Hello everyone. Happy Chinese New Year! Today I am going to greet our readers with my humble gift, the Brownian Carnot engine model.

If you are not familiar with the Carnot engine, please refer to our older post: https://goo.gl/QySuJE.

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The Carnot cycle proposed in 1824 sets an upper limit to the efficiency of thermal engines. However, does that still hold in the microscopic world, in which most biological motors operate? In order to experimentally study how a microscopic Carnot engine would work, the authors of our suggested reading developed a way that could effectively heat, cool, compress or expand a microsphere confined to the optical tweezers, as shown below.

This also implies that if we push the microsphere to increase its range of motion, we could then effectively heat the system. This is feasible since the polystyrene beads have an inherent charge in polar solutions, and we could adjust its range of motion by applying random voltage.

After introducing this system, we will now reformulate heat, work, and other key variables in our system. First we write down the Hamiltonian of the system:

The conjugated force associated with the external variable κ could be obtained by

and the work must be done to change κ would be

and the heat could be calculated as

It's much more easier to figure out how we could perform an isothermal compression or expansion on this system. What about the adiabatic ones? In a microscopic regime, we could obtain a process during which

and thus implies

which means

hold during an adiabatic process. So now we know how to build and run a Brownian Carnot engine conceptually.

In the next episode, in contrary to what the authors did, we are going to simulate a Brownian Carnot engine (rather than really build one) and plot the experiment results. Stay tuned!

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Suggested reading: Martinez, I. A., Roldan, E., Dinis, L., Petrov, D., Parrondo, J. M. R., Rica, R. A. (2015). Brownian Carnot Engine.

Reference

[1]Martínez, I. A., Roldán, E., Dinis, L., Petrov, D. and Rica, R. A. (2015) Adiabatic processes realized with a trapped Brownian particle.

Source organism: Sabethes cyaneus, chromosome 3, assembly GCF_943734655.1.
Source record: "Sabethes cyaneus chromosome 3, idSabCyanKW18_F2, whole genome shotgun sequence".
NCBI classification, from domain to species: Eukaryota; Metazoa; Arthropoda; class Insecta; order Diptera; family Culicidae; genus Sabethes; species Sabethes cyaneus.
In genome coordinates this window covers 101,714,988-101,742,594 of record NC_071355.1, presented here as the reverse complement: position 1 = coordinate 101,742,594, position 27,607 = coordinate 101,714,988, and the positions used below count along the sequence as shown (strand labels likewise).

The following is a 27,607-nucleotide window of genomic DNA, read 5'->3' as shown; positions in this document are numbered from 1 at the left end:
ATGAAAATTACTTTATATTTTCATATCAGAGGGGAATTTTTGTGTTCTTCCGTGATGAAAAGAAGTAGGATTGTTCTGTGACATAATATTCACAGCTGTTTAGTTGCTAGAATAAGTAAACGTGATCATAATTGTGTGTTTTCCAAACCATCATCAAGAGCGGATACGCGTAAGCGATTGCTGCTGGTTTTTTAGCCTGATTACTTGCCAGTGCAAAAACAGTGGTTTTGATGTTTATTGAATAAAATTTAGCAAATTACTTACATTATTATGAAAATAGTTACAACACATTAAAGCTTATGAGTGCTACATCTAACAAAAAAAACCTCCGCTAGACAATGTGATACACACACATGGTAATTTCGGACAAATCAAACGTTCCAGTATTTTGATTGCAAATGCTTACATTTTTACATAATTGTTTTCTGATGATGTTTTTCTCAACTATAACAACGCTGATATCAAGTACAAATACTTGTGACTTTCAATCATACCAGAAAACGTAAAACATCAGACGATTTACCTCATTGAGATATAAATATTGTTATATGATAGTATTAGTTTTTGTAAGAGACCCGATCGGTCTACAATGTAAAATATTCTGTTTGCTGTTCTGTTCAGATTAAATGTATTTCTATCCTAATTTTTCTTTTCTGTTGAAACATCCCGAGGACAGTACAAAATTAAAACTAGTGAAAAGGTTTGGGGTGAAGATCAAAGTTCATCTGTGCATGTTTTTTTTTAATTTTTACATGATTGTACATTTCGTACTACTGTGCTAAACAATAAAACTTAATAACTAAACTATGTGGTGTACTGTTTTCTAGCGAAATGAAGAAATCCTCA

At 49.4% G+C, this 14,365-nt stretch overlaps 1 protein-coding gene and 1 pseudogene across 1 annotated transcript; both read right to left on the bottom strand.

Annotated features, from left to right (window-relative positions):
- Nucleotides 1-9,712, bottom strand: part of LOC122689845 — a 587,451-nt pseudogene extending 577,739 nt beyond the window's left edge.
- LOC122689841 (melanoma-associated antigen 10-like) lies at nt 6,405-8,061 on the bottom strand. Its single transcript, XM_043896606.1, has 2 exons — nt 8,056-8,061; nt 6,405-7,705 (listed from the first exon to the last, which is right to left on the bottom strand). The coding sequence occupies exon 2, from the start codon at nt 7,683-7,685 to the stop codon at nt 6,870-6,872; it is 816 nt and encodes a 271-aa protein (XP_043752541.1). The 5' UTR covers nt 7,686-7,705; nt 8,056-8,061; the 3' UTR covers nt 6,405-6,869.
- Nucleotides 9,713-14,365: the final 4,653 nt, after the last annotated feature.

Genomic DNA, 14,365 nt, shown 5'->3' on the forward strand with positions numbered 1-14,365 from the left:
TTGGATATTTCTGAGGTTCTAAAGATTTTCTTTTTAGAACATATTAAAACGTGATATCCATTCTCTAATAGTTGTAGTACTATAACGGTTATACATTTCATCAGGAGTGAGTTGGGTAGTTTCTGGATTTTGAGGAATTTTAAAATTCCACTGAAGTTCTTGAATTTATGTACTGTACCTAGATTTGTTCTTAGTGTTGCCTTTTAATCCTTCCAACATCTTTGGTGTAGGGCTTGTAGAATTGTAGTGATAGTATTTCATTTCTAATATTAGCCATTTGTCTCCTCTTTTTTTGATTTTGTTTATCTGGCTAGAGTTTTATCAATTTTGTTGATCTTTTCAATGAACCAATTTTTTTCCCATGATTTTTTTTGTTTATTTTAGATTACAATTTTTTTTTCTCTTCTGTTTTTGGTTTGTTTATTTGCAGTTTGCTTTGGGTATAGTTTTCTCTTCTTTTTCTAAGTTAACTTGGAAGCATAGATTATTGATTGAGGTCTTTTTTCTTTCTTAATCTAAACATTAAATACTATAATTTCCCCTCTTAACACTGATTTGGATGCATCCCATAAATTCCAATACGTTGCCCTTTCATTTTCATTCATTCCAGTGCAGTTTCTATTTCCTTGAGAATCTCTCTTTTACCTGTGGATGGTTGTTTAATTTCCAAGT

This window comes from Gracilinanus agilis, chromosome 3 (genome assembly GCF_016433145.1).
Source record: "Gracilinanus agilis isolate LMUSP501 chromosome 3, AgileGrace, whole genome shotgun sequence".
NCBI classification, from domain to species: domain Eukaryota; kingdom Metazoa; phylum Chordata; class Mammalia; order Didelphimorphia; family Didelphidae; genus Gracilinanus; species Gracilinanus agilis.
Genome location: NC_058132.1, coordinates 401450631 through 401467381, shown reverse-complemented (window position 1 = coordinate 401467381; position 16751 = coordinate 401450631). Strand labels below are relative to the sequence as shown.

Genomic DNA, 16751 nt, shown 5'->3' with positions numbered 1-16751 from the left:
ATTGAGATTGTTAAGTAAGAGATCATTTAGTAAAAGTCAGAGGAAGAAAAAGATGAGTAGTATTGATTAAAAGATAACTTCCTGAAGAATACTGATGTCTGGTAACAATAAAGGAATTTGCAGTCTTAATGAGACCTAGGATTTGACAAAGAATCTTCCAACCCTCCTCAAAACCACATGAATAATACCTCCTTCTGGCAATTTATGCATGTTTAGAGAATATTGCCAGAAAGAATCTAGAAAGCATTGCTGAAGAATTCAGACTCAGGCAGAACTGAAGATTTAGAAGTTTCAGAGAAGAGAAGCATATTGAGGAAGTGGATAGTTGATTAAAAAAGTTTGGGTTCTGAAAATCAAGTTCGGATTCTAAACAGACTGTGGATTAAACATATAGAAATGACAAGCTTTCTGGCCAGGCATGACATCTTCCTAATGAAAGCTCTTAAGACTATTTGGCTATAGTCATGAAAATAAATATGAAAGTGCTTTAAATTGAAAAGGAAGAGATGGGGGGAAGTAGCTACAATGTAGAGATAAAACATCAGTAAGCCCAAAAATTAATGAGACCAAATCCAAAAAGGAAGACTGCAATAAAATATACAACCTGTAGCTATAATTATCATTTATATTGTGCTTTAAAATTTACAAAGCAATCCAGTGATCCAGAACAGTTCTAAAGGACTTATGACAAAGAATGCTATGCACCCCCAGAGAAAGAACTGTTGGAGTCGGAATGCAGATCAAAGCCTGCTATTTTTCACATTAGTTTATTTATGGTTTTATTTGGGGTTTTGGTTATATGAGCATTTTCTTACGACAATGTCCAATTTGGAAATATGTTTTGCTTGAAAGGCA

If you are not familiar with the Carnot engine, please refer to our older post: https://goo.gl/QySuJE.

/*-----------------Divider-----------------*/

The Carnot cycle proposed in 1824 sets an upper limit to the efficiency of thermal engines. However, does that still hold in the microscopic world, in which most biological motors operate? In order to experimentally study how a microscopic Carnot engine would work, the authors of our suggested reading developed a way that could effectively heat, cool, compress or expand a microsphere confined to the optical tweezers, as shown below.

(figure adapted from the supplementary figure 1 of ref[1].)

The optical tweezers could act as an effective spring with force constant κ, which confines the range of motion of the microsphere. Thus, by adjusting the force constant κ, we could effectively compress or expand the volume of the system. Besides, by recording the position of the microsphere, we could deduce the temperature if we know the force constant κ, because:This also implies that if we push the microsphere to increase its range of motion, we could then effectively heat the system. This is feasible since the polystyrene beads have an inherent charge in polar solutions, and we could adjust its range of motion by applying random voltage.

After introducing this system, we will now reformulate heat, work, and other key variables in our system. First we write down the Hamiltonian of the system:

The conjugated force associated with the external variable κ could be obtained by

and the work must be done to change κ would be

and the heat could be calculated as

It's much more easier to figure out how we could perform an isothermal compression or expansion on this system. What about the adiabatic ones? In a microscopic regime, we could obtain a process during which

and thus implies

which means

hold during an adiabatic process. So now we know how to build and run a Brownian Carnot engine conceptually.

In the next episode, in contrary to what the authors did, we are going to simulate a Brownian Carnot engine (rather than really build one) and plot the experiment results. Stay tuned!

/*-----------------Divider-----------------*/

Suggested reading: Martinez, I. A., Roldan, E., Dinis, L., Petrov, D., Parrondo, J. M. R., Rica, R. A. (2015). Brownian Carnot Engine.

*Nature Physics***12,**67-70.Reference

[1]Martínez, I. A., Roldán, E., Dinis, L., Petrov, D. and Rica, R. A. (2015) Adiabatic processes realized with a trapped Brownian particle.

*Phys. Rev. Lett*. 114, 120601.
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